Sounds real Conceited to me. Do you Hear Tone or is Tone only Found in a Name Brand For You?

 

Can tone only be found in something that cost only 1000 Dollars or more for you?

 

Or is Tone Found in the right combination of the right tone woods together with the right combination of

 

Quality Electronics and Superior Craftsmanship.

 

What's wrong with a Epiphone Ultra II with is Chambered Mahogany Body and neck, Quilted Maple Top,

 

LockTone tune-o-matic and Stop bar, NanoMag with Seperate Treble and Bass and Gain controls, 2 output jacks

 

and of course full body and neck Binding?

 

What the wrong Brand name? Not made in the USA?

 

Change out the Pickups and Pots and Wiring and with only a minor modification it's up to one hell of a Tone

 

Monster. Cheep, but it wouldn't have the correct big Expensive name or Headstock, Right?

 

Think Gibson could offer something like that under 5 grand?

 

ultraIIFadedCherry.jpg

 

 

What about the Epiphone Zack Wylde Les Paul Custom?

 

How about the Epiphone Tony Iommi SG?

 

Cheepo-tightwads that can't tell the Difference, Ha? O.K.

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...ALL Epiphone LPs that I've ever seen' date=' have been of the Alder/Maple veneer kind, with the exception of maybe, the early Orvil models, that were made in Japan. I've owned, about, 7 Epi LPs over the past 7 years or so, and NONE of them had a, solid maple top. The best way to know for sure though is to, take off the p/ups (not all the way), and look at the top inside the cavity, if you don't see a seem line, than it is a solid Alder top, with a maple veneer. [/quote']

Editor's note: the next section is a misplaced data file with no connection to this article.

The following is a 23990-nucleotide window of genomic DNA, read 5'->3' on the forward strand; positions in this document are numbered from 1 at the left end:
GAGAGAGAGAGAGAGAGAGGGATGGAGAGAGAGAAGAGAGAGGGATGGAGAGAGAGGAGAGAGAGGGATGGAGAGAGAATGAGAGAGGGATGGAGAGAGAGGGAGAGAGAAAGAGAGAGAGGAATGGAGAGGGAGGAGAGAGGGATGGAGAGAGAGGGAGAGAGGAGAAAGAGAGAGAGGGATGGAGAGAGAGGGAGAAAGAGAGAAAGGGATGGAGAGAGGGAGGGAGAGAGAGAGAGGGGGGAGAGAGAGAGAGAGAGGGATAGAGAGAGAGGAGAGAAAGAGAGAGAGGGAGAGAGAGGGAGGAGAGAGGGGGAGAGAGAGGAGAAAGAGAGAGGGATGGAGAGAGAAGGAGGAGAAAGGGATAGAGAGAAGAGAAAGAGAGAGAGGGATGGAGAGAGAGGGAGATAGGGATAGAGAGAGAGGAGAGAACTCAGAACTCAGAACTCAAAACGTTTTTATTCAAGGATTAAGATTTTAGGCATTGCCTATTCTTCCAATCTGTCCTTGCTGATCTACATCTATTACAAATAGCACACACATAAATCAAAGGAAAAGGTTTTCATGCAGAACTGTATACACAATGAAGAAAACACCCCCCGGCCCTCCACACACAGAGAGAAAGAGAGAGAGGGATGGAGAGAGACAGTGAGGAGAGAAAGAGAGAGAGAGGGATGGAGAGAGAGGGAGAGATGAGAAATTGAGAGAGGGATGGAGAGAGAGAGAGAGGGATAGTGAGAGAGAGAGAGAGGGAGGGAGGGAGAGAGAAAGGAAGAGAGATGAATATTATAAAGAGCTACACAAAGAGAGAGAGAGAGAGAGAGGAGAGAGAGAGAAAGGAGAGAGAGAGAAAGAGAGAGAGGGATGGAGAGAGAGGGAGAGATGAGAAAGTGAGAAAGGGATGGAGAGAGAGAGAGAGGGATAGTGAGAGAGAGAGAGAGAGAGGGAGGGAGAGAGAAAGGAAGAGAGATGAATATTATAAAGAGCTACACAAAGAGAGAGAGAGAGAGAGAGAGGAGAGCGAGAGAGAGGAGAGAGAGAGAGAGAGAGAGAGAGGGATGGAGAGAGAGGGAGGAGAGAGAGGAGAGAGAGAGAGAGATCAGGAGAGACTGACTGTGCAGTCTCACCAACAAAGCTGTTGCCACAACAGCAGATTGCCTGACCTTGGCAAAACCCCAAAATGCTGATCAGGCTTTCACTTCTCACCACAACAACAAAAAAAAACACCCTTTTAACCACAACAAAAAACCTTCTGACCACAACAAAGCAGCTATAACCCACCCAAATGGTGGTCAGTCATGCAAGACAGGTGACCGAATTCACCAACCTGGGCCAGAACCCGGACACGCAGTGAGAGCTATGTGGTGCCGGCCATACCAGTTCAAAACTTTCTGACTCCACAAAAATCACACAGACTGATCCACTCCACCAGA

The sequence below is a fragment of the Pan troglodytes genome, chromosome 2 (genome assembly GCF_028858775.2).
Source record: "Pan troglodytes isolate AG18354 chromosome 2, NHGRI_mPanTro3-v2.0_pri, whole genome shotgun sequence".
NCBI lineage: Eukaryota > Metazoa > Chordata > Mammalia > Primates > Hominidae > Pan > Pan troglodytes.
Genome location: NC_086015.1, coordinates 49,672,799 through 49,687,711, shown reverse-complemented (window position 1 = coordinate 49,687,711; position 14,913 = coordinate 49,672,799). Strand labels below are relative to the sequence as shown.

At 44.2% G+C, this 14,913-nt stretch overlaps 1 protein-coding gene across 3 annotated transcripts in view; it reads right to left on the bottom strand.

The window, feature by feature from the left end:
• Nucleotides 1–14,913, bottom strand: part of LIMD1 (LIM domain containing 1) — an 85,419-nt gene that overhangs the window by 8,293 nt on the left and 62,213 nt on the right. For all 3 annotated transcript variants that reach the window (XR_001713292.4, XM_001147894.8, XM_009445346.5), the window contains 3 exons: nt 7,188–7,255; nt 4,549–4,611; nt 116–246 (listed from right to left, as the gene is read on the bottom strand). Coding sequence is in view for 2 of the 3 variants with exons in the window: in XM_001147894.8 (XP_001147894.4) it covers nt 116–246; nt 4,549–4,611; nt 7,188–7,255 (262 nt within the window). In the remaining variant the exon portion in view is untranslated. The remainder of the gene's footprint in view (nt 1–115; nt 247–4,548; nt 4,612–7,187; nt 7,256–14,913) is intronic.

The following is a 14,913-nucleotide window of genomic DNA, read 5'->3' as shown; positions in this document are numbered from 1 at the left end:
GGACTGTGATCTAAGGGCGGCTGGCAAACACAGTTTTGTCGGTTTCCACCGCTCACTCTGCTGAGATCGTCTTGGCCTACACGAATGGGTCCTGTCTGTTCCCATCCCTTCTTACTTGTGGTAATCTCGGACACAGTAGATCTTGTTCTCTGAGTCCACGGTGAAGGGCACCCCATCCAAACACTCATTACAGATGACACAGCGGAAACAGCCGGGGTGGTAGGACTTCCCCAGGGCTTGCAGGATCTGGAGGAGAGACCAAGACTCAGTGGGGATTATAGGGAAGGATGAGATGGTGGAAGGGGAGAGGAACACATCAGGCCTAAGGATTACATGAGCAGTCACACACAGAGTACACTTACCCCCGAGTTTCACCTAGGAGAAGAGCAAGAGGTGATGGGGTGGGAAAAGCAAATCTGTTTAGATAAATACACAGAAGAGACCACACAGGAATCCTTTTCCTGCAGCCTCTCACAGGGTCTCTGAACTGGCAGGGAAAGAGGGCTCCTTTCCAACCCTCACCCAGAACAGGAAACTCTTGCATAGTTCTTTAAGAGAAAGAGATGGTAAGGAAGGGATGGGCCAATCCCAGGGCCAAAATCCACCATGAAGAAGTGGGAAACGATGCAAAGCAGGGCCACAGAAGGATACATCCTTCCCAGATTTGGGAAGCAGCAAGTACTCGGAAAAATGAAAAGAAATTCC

I really don't think Epiphone/Gibson would be printing lies on their spec sheet. :)

 

The spec sheet plainly states: Body: Mahogany, Chambered; Top: Quilted Maple; Neck: Mahogany, Slim-Taper, Satin Finish, Glued, Set. In the future if repair or upgrade work is needed, I'll take a look at the cavities, but for now, I'll take Epiphone/Gibson's word for it. You can check the specs out here (click "specs"):

http://www.epiphone.com/ultraII/default.html

 

Apparently, you haven't seen ALL the Epi LPs out there. :-

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+1

As I stated earlier, I own a Epi LP Custom Plus. When I did the mods to it, I certainly saw a mahogany body with a maple cap. The obvious difference between the Epi vs Gibby is that the maple cap on the the Epi was on about 1/8" thick vs. I believe 1/4"-1/2" on the Gibby. Is it a tone monster? Not really. Still, the Epi holds it's own with the mods I put into it. It is a LP with the distinct LP tone.

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Neoconman you say Epiphone owners are Cheepo-Tightwads or just cant tell the difference in a Gibson.

 

Sounds real Conceited to me.

Okay.

Now that we've established that I'm some horrible Elitist snob' date=' why would you pay for a guitar that says [b']ELITE[/b] on it when it's not? There's NOTHING elite or superior about those guitars.

You're gonna pay all the extra money for that Elite name but not for it to say Gibson on it.....

There's logic I don't quite get.

 

Here's a test;

Strip the pots, switch, pickups, jack and wiring from a Gibson and install it in the nicest Epiphone you can find.

First, some of it may not fit so get ready to remove some wood.

Second, once you've installed Gibson electronics in it you still have a guitar made of Mystery Wood.

Just as good, eh?

 

 

Do you Hear Tone or is Tone only Found in a Name Brand For You?
I tell people all the time - if you can't tell the difference' date=' don't [i']pay[/i] the difference.

Just don't start this "Epi is just as good" bullsh!t.

I think we ALL know the truth there, and nobody understands it better than Gibson.

They reap the profit no matter which guitar you buy, they understand what people are willing to pay for and how much it's worth to them. They know this WAY better than I do, and probably better than ANYBODY buying an Epiphone.

 

Epi is a second rate guitar, priced as such and positioned in the market that way.

They WANT Epi owners to have some pride in the product they buy, because if they don't it won't keep selling.